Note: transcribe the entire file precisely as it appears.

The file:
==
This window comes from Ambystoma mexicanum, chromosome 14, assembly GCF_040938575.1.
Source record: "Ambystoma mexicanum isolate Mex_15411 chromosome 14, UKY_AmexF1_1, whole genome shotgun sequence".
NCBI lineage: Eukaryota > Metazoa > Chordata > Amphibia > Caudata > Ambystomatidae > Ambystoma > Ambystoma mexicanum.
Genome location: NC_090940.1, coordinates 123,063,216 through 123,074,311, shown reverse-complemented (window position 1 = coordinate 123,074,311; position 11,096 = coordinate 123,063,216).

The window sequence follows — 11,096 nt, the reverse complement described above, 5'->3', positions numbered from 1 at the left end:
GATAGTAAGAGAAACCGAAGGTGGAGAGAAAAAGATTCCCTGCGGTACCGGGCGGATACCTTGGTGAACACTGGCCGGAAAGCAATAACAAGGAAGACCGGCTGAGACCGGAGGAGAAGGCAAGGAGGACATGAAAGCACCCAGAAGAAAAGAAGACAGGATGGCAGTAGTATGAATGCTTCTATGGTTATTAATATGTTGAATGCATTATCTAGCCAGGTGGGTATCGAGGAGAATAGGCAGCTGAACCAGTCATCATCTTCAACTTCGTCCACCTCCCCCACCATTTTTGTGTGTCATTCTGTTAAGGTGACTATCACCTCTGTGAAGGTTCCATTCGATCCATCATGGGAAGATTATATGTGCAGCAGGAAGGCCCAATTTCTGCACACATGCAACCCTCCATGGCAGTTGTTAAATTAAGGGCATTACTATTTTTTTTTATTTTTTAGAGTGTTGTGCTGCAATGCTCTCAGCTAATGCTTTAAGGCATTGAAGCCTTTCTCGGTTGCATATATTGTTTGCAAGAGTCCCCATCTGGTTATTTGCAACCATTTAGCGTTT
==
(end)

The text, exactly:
This window comes from Ambystoma mexicanum, chromosome 14, assembly GCF_040938575.1.
Source record: "Ambystoma mexicanum isolate Mex_15411 chromosome 14, UKY_AmexF1_1, whole genome shotgun sequence".
NCBI lineage: Eukaryota > Metazoa > Chordata > Amphibia > Caudata > Ambystomatidae > Ambystoma > Ambystoma mexicanum.
Genome location: NC_090940.1, coordinates 123,063,216 through 123,074,311, shown reverse-complemented (window position 1 = coordinate 123,074,311; position 11,096 = coordinate 123,063,216).

The window sequence follows — 11,096 nt, the reverse complement described above, 5'->3', positions numbered from 1 at the left end:
GATAGTAAGAGAAACCGAAGGTGGAGAGAAAAAGATTCCCTGCGGTACCGGGCGGATACCTTGGTGAACACTGGCCGGAAAGCAATAACAAGGAAGACCGGCTGAGACCGGAGGAGAAGGCAAGGAGGACATGAAAGCACCCAGAAGAAAAGAAGACAGGATGGCAGTAGTATGAATGCTTCTATGGTTATTAATATGTTGAATGCATTATCTAGCCAGGTGGGTATCGAGGAGAATAGGCAGCTGAACCAGTCATCATCTTCAACTTCGTCCACCTCCCCCACCATTTTTGTGTGTCATTCTGTTAAGGTGACTATCACCTCTGTGAAGGTTCCATTCGATCCATCATGGGAAGATTATATGTGCAGCAGGAAGGCCCAATTTCTGCACACATGCAACCCTCCATGGCAGTTGTTAAATTAAGGGCATTACTATTTTTTTTTATTTTTTAGAGTGTTGTGCTGCAATGCTCTCAGCTAATGCTTTAAGGCATTGAAGCCTTTCTCGGTTGCATATATTGTTTGCAAGAGTCCCCATCTGGTTATTTGCAACCATTTAGCGTTT